One – Take them on a trail ride.
It’s very easy for horses to get a bored. A trail ride is a great way to keep them stimulated and relaxed. It’s also a great way to destress for the rider and it’s the perfect opportunity to bond.
Two – Scratch their favourite itch.
You’ve seen the ones they struggle to properly reach. Get in there and scratch it for them. They’ll love you for it.
Three – Condition their tail.
Get some tail conditioner and make sure everything it nice and untangled.
Four – Learn to massage your horse.
There are lessons all over the internet – develop a little massage routine for your horse. When you’re doing it, make sure you’re aware of how they’re reacting so you can avoid anything that makes them uncomfortable.
Five – Buy your treats in bulk.
That way you’ll get them cheaper and you’ll never run out.
Six – Keep your grooming equipment clean.
Brushes that are already filled with hair can irritate the skin. Let your horse know you love them by making grooming as nice and comfortable as possible.
Seven – Dry any sweat after taking their bridle off.
Sweat and dirt can get caught under a bridle and make things uncomfortable for your horse.
Eight – Grow some carrots at home for your horse to eat.
The best part? Watching them eat the greenery of the carrot. Carrots are super easy to grow.
Nine – Be hands-on.
The more you touch your horse, the more comfortable they will be around you and the more you can bond.
Ten – Get a stall toy.
A simple stall toy that releases treats will keep your horse from getting too bored when you’re away.
Eleven – Visit a local apple orchard.
A lot of orchards have left over or discarded apples. If you have a contact with an orchard, ask if you can visit to clean up these left overs. Your horse won’t mind if they’re a little bruised.
Twelve – Make sure your saddle fits well.
Get a saddle fitter to take a look – there would be nothing worse than having to ride wearing an ill-fitting saddle.
Thirteen – Talk to your horse.
A soothing tone of voice makes it easier for your horse to recognise you and be comfortable around you.
Fourteen – Schedule spare time.
The best way to build up a bond is just to have some quite time with your horse when you aren’t doing anything in particular. Just be together, take some time out and get used to being around each other.
Fifteen – Be the leader.
Horses are social and are most comfortable when they know who is in charge. Let your horse know that you’re taking care of things. You can do this by gently pushing against your horse, leading them and taking control. Horses bond strongest with others they admire. Be a leader for your horse.
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10 horse facts you almost certainly didn’t know
- Horses have binocular and monocular vision, which means they can focus both eyes on one thing, or use both eyes independently.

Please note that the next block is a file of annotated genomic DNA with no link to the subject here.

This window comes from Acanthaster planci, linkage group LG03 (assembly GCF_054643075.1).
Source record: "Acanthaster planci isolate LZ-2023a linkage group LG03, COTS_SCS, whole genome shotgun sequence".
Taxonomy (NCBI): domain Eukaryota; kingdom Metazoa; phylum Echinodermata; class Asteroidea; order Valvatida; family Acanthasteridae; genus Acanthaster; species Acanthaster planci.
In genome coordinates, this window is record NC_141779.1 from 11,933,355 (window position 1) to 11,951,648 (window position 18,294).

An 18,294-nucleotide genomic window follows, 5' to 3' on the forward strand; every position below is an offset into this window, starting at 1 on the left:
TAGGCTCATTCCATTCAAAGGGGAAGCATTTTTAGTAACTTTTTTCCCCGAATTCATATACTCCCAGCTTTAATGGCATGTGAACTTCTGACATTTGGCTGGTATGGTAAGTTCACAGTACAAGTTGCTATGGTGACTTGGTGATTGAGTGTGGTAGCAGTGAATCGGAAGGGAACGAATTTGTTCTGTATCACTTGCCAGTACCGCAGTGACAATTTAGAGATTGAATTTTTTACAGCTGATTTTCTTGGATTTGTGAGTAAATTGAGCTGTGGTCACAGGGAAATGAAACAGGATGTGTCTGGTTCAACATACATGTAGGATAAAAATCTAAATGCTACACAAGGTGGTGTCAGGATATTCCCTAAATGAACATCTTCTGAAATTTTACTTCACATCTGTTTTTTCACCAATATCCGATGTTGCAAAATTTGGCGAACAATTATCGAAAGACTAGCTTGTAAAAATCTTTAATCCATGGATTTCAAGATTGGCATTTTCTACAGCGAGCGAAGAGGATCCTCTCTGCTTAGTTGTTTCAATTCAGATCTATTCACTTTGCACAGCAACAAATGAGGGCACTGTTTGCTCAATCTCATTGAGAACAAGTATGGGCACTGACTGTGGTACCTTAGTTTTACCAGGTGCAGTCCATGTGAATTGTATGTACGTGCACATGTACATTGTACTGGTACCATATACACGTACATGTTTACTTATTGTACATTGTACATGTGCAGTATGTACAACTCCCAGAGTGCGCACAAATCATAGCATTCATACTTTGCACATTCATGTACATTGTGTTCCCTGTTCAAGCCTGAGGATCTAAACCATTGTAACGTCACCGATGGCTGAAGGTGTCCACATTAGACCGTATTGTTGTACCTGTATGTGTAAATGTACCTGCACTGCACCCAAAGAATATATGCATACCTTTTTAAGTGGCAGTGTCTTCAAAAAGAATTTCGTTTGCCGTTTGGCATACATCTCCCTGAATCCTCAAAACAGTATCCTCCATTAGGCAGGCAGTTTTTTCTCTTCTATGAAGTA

- Horse can’t vomit. Their biology doesn’t allow it; the muscles that close off the stomach are too strong.
- The French word for horse, cheval, is the root of the English word chivalry. To be horse-like.
- Horses have 26 muscles in each ear.
- A small indent on a horse’s skin is called a ‘prophet’s thumb mark’ – and is considered good luck.
- The oldest horse on record lived to be 62 years old.
- A 1,100 year old carving of an enormous horse is set into the side of a mountain in Westbury, England.
- ‘Flehmen’ is the term given to the face horses make when sniffing out a new smell that makes them look like they’re laughing.
- The horse’s closest relative is the rhino.
- There are 58 million horses in the world today.
The Top Ten New Stories in a Sentence
1. Rain affected towns in Victoria are holding council meetings to prepare for even more rain, with a band on the north east of the state set to hit again.
2. A review of lifestock farming has found that the biggest concerns for animal welfare are forcing premature births in dairy cows, docking heifers’ tails & mulesing sheep. They are looking to balance the benefits and risks of each.
3. A recent survey found that the 128,000 Australian farm businesses feed approximately 60 million people worldwide, including 24 million Australians. That a total of about 1% of the entire world being fed with Australian-farmed produce.
4. Contestants of the show Farmer Wants A Wife have said that the show ‘ruined their life’, with one farmer hospitalised after struggling to cope with the experience.
5. A bomb that went of in a rich New York neighbourhood, injuring 29 people, is being considered an ‘act of terror’ but has not been connected with ISIS.
6. Bourke, NSW has one of the highest rates of crime in Australia. To combat this problem, they are aiming to spend more money on community-building, rather than the prisons and correctional facilities that are most often employed to solve the problem.
7. The Port of Melbourne has been sold by the Victorian government for $9.7 billion – most of it will go towards improving public transport but $200 million will go to a rural jobs fund.
8. Calls have been made to ban the ATA 5-shot semi-automatic shotgun after a farmer suffered brain damage when his gun exploded sideways during routine shooting.
9. A Brisbane bug breeder is selling predator mites that kill smaller mites that damage strawberry crops and have an immunity to chemical pesticides.
10. A farmer in WA is using a drone that emits bird of prey noises from a speaker to scare birds away from his crops.